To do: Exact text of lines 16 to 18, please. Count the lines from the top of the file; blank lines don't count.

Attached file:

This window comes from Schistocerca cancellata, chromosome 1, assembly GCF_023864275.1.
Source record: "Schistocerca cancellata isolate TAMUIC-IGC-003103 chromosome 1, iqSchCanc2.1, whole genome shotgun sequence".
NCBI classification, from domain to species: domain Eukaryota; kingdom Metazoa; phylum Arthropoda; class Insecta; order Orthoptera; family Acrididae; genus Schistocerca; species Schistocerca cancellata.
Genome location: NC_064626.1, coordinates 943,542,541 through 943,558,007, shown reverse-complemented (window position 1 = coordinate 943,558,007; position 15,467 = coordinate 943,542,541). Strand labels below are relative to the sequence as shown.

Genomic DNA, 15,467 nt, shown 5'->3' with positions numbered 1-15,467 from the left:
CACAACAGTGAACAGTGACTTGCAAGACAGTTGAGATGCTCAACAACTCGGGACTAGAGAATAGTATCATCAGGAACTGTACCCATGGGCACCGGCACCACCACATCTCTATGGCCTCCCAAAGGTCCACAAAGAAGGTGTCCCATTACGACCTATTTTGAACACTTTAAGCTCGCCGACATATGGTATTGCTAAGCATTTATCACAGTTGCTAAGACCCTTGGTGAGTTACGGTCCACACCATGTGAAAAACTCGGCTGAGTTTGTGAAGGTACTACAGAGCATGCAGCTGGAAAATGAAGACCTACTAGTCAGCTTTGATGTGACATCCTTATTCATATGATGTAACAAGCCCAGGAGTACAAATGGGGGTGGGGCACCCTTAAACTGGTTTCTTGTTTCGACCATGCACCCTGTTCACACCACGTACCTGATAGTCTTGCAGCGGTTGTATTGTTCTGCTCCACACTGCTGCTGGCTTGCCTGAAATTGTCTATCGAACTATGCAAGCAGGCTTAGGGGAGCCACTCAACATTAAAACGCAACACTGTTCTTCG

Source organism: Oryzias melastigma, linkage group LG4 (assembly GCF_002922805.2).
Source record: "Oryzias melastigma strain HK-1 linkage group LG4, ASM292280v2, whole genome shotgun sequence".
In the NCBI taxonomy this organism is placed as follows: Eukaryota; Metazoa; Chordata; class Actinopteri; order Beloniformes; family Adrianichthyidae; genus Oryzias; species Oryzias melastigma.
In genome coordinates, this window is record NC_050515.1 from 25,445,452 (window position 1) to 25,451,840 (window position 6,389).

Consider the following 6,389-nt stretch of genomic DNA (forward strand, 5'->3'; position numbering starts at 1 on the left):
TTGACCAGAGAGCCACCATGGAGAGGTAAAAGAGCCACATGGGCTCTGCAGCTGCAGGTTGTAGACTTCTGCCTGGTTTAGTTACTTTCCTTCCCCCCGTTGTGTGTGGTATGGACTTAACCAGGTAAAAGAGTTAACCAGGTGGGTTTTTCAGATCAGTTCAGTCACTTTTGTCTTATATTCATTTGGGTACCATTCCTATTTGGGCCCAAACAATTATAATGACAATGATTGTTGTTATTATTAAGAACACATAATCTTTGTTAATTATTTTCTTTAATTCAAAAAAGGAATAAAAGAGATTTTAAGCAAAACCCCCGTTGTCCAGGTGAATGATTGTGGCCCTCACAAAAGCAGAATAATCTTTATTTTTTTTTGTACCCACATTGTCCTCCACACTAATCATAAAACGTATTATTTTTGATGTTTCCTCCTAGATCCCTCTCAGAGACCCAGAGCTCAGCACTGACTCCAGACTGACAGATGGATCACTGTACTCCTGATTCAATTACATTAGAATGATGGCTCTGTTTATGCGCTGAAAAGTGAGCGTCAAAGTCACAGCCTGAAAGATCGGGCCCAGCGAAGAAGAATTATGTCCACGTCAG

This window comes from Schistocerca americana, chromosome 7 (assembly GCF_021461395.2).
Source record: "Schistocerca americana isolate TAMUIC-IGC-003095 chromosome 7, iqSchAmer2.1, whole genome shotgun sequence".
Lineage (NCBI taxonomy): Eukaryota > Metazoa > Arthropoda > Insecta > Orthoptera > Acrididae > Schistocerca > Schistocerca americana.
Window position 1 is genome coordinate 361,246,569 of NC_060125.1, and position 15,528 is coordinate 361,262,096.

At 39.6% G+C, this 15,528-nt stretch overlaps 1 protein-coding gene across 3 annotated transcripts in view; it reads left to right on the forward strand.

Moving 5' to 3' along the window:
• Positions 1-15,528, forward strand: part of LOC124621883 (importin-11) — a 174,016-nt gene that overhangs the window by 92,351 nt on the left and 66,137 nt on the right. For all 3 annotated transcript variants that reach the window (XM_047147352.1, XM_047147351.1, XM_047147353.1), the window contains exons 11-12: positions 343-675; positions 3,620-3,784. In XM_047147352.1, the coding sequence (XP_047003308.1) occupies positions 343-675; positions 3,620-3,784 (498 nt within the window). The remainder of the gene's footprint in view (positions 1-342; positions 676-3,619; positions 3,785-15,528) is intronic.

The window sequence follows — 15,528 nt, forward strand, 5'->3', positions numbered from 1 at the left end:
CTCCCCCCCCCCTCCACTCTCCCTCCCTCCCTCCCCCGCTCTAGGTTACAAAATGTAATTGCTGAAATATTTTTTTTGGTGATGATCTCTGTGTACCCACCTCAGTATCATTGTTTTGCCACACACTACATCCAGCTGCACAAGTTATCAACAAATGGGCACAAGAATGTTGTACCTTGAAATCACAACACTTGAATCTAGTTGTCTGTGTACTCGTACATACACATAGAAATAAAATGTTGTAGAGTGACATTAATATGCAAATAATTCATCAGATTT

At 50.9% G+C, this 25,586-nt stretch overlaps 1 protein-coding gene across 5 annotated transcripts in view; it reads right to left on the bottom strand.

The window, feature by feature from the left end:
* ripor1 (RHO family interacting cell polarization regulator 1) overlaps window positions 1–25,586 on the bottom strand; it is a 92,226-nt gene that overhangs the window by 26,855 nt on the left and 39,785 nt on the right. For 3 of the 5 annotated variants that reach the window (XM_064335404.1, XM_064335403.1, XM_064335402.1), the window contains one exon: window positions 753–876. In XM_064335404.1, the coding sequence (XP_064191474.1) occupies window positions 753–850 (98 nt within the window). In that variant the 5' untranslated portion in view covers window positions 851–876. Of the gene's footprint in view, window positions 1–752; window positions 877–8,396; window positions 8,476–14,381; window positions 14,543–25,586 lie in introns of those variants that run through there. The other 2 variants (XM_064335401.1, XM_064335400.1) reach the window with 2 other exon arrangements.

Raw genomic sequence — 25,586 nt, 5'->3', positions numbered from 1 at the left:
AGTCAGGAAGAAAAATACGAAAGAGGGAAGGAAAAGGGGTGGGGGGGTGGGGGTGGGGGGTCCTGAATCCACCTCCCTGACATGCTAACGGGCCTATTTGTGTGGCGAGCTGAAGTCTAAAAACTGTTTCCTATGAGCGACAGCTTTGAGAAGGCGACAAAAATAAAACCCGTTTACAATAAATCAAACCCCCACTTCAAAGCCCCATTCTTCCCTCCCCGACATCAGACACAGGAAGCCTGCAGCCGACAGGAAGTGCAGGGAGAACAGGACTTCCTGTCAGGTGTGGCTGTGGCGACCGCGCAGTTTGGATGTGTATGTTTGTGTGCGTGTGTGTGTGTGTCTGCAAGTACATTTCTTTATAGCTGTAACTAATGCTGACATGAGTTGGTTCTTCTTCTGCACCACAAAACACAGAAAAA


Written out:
Window position 1 is genome coordinate 361,246,569 of NC_060125.1, and position 15,528 is coordinate 361,262,096.

At 39.6% G+C, this 15,528-nt stretch overlaps 1 protein-coding gene across 3 annotated transcripts in view; it reads left to right on the forward strand.

Moving 5' to 3' along the window: